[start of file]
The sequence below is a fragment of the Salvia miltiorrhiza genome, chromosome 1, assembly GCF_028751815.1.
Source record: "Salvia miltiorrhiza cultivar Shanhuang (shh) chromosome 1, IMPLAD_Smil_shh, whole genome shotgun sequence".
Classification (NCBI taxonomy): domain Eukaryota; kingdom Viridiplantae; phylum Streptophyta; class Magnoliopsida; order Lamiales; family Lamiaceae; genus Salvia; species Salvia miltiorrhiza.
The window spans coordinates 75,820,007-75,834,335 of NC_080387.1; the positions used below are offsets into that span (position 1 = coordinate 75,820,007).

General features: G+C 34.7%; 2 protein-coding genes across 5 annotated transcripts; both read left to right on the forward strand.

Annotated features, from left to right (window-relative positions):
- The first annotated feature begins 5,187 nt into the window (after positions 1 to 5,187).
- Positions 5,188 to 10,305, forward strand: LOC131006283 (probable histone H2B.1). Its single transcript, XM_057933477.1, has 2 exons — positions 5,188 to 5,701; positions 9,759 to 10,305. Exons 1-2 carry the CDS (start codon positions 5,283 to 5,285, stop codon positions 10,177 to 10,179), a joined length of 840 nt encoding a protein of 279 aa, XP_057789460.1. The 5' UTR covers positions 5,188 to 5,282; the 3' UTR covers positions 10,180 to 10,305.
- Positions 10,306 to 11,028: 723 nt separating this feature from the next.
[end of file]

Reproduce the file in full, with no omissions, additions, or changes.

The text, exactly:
The sequence below is a fragment of the Salvia miltiorrhiza genome, chromosome 1, assembly GCF_028751815.1.
Source record: "Salvia miltiorrhiza cultivar Shanhuang (shh) chromosome 1, IMPLAD_Smil_shh, whole genome shotgun sequence".
Classification (NCBI taxonomy): domain Eukaryota; kingdom Viridiplantae; phylum Streptophyta; class Magnoliopsida; order Lamiales; family Lamiaceae; genus Salvia; species Salvia miltiorrhiza.
The window spans coordinates 75,820,007-75,834,335 of NC_080387.1; the positions used below are offsets into that span (position 1 = coordinate 75,820,007).

General features: G+C 34.7%; 2 protein-coding genes across 5 annotated transcripts; both read left to right on the forward strand.

Annotated features, from left to right (window-relative positions):
- The first annotated feature begins 5,187 nt into the window (after positions 1 to 5,187).
- Positions 5,188 to 10,305, forward strand: LOC131006283 (probable histone H2B.1). Its single transcript, XM_057933477.1, has 2 exons — positions 5,188 to 5,701; positions 9,759 to 10,305. Exons 1-2 carry the CDS (start codon positions 5,283 to 5,285, stop codon positions 10,177 to 10,179), a joined length of 840 nt encoding a protein of 279 aa, XP_057789460.1. The 5' UTR covers positions 5,188 to 5,282; the 3' UTR covers positions 10,180 to 10,305.
- Positions 10,306 to 11,028: 723 nt separating this feature from the next.